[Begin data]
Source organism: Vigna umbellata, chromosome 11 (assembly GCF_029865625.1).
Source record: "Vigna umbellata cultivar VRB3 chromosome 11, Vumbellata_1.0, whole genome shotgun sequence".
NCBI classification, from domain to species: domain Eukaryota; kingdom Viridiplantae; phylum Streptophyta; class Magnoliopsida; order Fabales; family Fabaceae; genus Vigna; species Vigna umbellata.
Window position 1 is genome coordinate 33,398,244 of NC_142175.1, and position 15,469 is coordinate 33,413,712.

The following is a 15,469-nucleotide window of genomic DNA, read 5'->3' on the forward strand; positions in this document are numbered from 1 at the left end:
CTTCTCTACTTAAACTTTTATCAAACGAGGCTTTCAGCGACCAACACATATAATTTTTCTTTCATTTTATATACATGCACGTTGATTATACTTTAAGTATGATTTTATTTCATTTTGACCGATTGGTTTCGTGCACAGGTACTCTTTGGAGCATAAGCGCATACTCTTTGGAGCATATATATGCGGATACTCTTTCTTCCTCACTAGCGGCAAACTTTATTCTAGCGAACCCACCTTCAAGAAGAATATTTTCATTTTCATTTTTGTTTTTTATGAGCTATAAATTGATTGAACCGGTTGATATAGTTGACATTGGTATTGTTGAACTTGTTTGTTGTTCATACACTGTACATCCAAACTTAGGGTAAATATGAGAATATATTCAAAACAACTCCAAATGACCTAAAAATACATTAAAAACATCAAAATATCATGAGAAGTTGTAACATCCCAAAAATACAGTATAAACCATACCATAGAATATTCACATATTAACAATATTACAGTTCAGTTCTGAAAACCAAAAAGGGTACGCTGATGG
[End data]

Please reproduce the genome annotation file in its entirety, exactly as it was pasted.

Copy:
Source organism: Vigna umbellata, chromosome 11 (assembly GCF_029865625.1).
Source record: "Vigna umbellata cultivar VRB3 chromosome 11, Vumbellata_1.0, whole genome shotgun sequence".
NCBI classification, from domain to species: domain Eukaryota; kingdom Viridiplantae; phylum Streptophyta; class Magnoliopsida; order Fabales; family Fabaceae; genus Vigna; species Vigna umbellata.
Window position 1 is genome coordinate 33,398,244 of NC_142175.1, and position 15,469 is coordinate 33,413,712.

The following is a 15,469-nucleotide window of genomic DNA, read 5'->3' on the forward strand; positions in this document are numbered from 1 at the left end:
CTTCTCTACTTAAACTTTTATCAAACGAGGCTTTCAGCGACCAACACATATAATTTTTCTTTCATTTTATATACATGCACGTTGATTATACTTTAAGTATGATTTTATTTCATTTTGACCGATTGGTTTCGTGCACAGGTACTCTTTGGAGCATAAGCGCATACTCTTTGGAGCATATATATGCGGATACTCTTTCTTCCTCACTAGCGGCAAACTTTATTCTAGCGAACCCACCTTCAAGAAGAATATTTTCATTTTCATTTTTGTTTTTTATGAGCTATAAATTGATTGAACCGGTTGATATAGTTGACATTGGTATTGTTGAACTTGTTTGTTGTTCATACACTGTACATCCAAACTTAGGGTAAATATGAGAATATATTCAAAACAACTCCAAATGACCTAAAAATACATTAAAAACATCAAAATATCATGAGAAGTTGTAACATCCCAAAAATACAGTATAAACCATACCATAGAATATTCACATATTAACAATATTACAGTTCAGTTCTGAAAACCAAAAAGGGTACGCTGATGG